In another move to save money, Congress’s new budget may prevent people who don’t have a high school diploma or a GED–but who are otherwise prepared to go to college–from accessing federal student loans. This is a policy with only limited fiscal logic, and no educational (or moral) justification whatsoever.
According to a piece by Libby Nelson in Inside Higher Ed:
Students who wanted to attend college, but didn’t have a high school diploma or GED, used to be able to get federal grants and loans through a back door: either take a basic skills test to prove their “ability to benefit” [ATB] from a college education, or successfully complete six credits.
This year’s federal budget, in an effort to trim spending on Pell Grants, shut off both routes. As of July 1, newly enrolled students are required to have a high school diploma or GED in order to receive federal financial aid.
The ATB loophole almost exclusively benefits poor and older college students, and the most talented ones at that, who have not completed high school in the normal manner but are otherwise ready for college (or vocational training).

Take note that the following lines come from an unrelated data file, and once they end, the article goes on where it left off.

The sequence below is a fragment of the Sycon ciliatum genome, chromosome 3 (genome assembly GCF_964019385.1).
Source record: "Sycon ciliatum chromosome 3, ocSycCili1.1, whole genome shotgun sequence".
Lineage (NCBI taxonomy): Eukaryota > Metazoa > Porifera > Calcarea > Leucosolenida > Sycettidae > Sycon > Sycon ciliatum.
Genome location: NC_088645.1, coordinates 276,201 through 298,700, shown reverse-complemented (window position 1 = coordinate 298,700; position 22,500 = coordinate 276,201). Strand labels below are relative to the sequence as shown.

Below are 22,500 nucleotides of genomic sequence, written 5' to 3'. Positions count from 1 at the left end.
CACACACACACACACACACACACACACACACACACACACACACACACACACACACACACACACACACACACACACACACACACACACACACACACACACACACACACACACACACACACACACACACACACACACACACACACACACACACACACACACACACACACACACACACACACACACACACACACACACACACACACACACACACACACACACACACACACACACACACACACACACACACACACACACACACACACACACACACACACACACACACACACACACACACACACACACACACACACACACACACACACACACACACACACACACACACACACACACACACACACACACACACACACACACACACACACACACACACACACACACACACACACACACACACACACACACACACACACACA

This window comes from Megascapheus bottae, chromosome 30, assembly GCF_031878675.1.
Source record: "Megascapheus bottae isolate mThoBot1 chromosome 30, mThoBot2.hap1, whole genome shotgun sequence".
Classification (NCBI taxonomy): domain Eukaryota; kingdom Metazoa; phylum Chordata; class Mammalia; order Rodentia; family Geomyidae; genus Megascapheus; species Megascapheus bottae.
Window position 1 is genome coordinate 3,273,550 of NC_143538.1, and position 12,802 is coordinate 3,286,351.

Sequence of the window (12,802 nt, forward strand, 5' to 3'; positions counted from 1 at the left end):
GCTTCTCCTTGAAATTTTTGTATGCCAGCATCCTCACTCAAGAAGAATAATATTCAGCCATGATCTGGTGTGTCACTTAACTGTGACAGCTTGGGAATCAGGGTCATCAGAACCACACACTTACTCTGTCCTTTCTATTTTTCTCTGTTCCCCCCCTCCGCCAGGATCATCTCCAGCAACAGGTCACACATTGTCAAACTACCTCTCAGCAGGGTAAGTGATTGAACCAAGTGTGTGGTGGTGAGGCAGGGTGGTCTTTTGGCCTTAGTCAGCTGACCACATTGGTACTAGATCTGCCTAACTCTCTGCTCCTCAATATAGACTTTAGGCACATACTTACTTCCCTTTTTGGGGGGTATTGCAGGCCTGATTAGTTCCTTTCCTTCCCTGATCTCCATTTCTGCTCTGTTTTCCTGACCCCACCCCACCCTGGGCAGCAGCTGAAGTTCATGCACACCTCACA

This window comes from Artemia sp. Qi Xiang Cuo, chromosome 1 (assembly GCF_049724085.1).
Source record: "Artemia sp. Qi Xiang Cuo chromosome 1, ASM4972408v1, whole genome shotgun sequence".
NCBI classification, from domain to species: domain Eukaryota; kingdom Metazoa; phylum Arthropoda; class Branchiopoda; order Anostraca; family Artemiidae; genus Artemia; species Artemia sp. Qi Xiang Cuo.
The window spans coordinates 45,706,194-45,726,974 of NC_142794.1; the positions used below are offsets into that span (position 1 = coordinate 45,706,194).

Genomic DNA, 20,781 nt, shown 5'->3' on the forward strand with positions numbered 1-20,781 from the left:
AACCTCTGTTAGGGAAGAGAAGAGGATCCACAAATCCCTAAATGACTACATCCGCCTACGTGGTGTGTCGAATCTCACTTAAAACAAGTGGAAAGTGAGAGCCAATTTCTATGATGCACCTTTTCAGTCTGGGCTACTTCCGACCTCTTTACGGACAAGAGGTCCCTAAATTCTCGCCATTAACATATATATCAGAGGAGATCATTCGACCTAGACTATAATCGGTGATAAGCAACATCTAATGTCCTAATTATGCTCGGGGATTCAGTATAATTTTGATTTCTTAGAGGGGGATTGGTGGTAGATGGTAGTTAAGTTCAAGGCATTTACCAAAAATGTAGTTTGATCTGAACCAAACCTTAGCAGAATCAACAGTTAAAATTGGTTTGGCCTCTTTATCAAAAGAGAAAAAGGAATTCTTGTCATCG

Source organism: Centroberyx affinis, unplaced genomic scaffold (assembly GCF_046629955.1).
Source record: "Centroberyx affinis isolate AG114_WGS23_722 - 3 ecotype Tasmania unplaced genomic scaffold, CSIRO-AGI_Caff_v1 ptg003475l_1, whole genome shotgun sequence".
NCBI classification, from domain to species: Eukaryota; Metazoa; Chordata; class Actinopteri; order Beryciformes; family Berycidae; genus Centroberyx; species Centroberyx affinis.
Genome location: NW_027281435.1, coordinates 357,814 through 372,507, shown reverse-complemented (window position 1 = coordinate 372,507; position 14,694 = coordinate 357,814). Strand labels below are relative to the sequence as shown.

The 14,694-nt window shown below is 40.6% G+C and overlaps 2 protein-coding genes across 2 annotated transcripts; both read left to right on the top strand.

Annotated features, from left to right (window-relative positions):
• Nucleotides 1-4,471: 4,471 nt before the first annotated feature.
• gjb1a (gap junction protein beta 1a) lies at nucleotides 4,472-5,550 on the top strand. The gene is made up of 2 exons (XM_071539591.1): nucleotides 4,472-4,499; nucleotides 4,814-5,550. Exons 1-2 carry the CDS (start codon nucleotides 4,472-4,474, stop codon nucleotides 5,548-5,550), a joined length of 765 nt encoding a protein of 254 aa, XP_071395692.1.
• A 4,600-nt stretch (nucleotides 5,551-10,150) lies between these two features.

According to the article, about 82,000 students are admitted ever year under the ATB provision. Given that the maximum Pell Grant benefit is $5,550 a year, the ATB elimination will save about $455 million a year.
Realistically the most common way to ever go to college involves either the high school diploma or the GED (ATB admits constitute less than 1 percent of the community college population), but this is yet another example of cutting financial aid programs that really benefit America’s least privileged in order to say a tiny amount of money.
If one really wanted to save money in the federal budget through education reform there are other, more dramatic, options. Preventing for-profit colleges from using federal financial aid, for instance, could save about $24 billion.